William Hill to appeal Levy ruling

William Hill has lodged an appeal against last month’s High Court decision that customers of betting exchanges are not required to pay the Horserace Betting Levy.

The UK’s largest bookmaker failed in its judicial review claim against the Horserace Betting Levy Board’s  (HBLB) decision last June not to impose the levy on betting exchange users, after the Court agreed that exchange users were not bookmakers within the terms of the 1963 Betting, Gaming and Lotteries Act, defined as someone who “carries on, whether occasionally or regularly, the business of receiving or negotiating bets.” The judge ruled that while an exchange user may receive bets in the course of business, “he does not carry on the business of receiving bets. He is not a bookmaker. It follows that he is not liable to pay the levy.”

Hill’s said today that Lord Justice Stanley Burnton’s distinction between those types of entities was not clear, with his reasoning not argued at any point in the proceedings, leaving “confusion on the correct interpretation of who ought rightly to be considered a ‘bookmaker’, and as a result, who should be paying the levy”.  Hill’s said today that going to the Court of Appeal was the only way of resolving these uncertainties.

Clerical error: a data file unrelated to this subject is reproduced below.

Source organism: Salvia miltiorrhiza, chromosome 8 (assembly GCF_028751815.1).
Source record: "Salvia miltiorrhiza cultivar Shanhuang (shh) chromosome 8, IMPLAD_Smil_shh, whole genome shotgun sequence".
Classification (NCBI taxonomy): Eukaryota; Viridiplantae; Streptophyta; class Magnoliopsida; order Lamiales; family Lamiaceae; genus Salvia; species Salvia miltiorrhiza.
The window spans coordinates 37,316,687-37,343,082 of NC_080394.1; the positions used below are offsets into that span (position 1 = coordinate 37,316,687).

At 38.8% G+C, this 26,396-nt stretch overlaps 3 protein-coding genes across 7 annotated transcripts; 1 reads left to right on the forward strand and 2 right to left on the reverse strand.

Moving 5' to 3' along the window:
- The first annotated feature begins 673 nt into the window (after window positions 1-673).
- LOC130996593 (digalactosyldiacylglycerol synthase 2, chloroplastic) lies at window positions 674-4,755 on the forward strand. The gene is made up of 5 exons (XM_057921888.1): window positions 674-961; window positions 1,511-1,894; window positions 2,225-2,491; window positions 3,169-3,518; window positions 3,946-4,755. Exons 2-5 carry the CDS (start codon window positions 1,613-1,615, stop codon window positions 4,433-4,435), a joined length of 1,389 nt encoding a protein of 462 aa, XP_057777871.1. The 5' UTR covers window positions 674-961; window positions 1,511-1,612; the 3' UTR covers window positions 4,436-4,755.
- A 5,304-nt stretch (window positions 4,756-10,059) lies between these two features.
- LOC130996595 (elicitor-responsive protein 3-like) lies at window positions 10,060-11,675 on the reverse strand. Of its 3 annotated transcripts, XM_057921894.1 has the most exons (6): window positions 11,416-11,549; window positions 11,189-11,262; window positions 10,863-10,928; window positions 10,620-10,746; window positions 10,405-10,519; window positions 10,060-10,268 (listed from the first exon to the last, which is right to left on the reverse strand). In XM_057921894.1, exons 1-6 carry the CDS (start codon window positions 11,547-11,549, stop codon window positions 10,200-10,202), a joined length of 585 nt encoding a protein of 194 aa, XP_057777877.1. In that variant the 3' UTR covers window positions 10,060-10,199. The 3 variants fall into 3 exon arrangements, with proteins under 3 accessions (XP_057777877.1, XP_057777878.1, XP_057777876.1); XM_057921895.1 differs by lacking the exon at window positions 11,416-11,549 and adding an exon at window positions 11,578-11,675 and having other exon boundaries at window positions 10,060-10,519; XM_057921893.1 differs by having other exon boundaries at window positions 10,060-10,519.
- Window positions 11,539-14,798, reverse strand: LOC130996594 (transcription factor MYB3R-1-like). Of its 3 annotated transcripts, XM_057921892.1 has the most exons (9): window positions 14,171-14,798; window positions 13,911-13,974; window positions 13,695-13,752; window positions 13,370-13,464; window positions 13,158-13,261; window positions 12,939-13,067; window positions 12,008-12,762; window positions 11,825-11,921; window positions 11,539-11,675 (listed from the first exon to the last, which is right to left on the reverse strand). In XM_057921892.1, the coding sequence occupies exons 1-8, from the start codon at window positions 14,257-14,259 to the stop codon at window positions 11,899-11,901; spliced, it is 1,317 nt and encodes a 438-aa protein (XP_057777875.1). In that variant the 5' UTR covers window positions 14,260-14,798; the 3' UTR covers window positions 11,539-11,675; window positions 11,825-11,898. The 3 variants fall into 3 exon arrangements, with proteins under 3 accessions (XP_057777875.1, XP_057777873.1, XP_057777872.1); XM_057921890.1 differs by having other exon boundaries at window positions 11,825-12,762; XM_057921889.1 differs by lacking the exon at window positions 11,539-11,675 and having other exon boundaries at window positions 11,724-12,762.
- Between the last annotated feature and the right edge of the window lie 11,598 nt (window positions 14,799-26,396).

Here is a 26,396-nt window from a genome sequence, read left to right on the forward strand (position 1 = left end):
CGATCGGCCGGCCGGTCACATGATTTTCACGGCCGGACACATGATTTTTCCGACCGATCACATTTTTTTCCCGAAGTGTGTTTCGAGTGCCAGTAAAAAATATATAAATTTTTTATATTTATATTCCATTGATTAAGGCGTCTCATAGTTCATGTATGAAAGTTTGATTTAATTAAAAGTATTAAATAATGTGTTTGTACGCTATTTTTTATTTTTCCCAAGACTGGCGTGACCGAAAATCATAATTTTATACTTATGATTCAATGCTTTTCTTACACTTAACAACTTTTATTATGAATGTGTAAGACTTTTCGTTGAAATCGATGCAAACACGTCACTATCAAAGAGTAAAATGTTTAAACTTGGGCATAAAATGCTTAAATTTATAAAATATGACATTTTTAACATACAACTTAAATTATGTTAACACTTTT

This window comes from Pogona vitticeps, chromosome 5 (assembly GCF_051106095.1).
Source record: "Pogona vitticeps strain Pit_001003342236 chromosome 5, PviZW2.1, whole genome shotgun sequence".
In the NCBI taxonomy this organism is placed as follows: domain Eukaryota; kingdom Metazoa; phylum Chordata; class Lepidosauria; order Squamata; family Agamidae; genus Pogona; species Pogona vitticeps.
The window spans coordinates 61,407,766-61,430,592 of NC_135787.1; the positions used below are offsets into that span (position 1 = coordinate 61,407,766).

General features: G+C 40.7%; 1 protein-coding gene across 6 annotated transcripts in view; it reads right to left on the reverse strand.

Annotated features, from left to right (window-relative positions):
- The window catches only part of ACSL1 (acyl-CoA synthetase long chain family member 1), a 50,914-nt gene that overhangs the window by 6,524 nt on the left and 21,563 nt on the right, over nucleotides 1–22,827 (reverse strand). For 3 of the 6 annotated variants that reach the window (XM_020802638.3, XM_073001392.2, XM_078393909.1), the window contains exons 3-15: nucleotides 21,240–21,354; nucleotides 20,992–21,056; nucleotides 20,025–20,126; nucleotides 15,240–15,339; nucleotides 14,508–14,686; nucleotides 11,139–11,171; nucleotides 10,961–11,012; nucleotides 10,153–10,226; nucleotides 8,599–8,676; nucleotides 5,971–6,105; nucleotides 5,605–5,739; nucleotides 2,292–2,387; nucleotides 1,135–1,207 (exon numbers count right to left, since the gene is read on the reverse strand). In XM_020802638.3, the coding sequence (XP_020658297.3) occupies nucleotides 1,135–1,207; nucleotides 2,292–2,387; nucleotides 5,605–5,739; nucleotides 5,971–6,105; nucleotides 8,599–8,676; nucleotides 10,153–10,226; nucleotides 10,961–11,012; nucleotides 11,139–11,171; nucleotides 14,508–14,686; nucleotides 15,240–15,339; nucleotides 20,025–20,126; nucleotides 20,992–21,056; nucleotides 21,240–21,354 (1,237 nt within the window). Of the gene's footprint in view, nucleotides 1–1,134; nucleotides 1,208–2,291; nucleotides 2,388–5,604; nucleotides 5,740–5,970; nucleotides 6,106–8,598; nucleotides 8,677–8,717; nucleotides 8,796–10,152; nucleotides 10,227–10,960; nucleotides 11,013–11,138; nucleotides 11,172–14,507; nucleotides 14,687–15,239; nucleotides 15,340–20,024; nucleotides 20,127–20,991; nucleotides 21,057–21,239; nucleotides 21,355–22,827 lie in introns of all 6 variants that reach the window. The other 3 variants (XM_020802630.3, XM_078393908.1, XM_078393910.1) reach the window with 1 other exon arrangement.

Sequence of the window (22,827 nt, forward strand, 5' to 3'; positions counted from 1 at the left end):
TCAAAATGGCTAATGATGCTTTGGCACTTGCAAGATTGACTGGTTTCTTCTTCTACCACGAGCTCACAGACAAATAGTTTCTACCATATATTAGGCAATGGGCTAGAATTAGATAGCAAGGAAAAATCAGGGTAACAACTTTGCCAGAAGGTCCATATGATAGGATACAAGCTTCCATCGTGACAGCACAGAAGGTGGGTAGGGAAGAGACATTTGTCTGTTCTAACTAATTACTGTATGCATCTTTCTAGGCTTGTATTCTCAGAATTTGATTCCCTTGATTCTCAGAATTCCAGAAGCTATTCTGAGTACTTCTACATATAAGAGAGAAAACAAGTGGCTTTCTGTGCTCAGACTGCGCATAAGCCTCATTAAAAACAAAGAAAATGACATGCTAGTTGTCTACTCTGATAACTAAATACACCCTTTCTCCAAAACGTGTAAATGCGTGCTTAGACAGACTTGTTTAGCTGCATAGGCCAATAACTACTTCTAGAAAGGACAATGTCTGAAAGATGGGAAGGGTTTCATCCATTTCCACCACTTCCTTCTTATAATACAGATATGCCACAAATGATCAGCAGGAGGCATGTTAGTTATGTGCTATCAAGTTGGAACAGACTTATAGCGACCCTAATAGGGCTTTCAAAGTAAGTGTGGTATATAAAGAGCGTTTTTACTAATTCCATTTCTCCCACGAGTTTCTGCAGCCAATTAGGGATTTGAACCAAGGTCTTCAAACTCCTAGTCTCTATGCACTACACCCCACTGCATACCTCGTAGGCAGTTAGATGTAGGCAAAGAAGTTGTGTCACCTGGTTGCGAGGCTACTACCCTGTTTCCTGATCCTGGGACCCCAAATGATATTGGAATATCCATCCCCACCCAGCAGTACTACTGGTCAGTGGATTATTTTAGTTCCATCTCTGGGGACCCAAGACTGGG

CEO Ralph Topping said: “The only simple interpretation of his judgement – i.e. that no users of exchanges pay levy, ever – seems to go against what Parliament has said previously about both levy, taxation and licensing, and could if unchallenged totally undermine any value in the Levy.” He said it was important to the future of the HBLB, bookmakers and British horseracing to clarify this issue.

One of the three horseracing groups making up British Racing, the British Horseracing Authority (BHA), however withdrew from the High Court action against the Levy board ahead of the Judge’s ruling, leaving Hill’s to fight on alone, after “interested party” Betfair agreed to pay £40m to British Racing over five years in a deal that replaced Betfair’s voluntary contribution to the annual Horserace Betting Levy.

Bookmakers agreed last year under the terms of the 51st annual levy scheme to pay £72.4m to UK horse racing in the financial year starting 1st April 2012, with William Hill, Ladbrokes and Coral committed to £45m between them and Betfair, whose exchange-based business model falls outside the current remit of the levy, volunteering to provide £6.5m prior to to this being offset against the payments due under its new commercial agreement with British Racing, consisting of the BHA, the Racecourse Association and the Horsemen’s Group.

Casino Choice journalist

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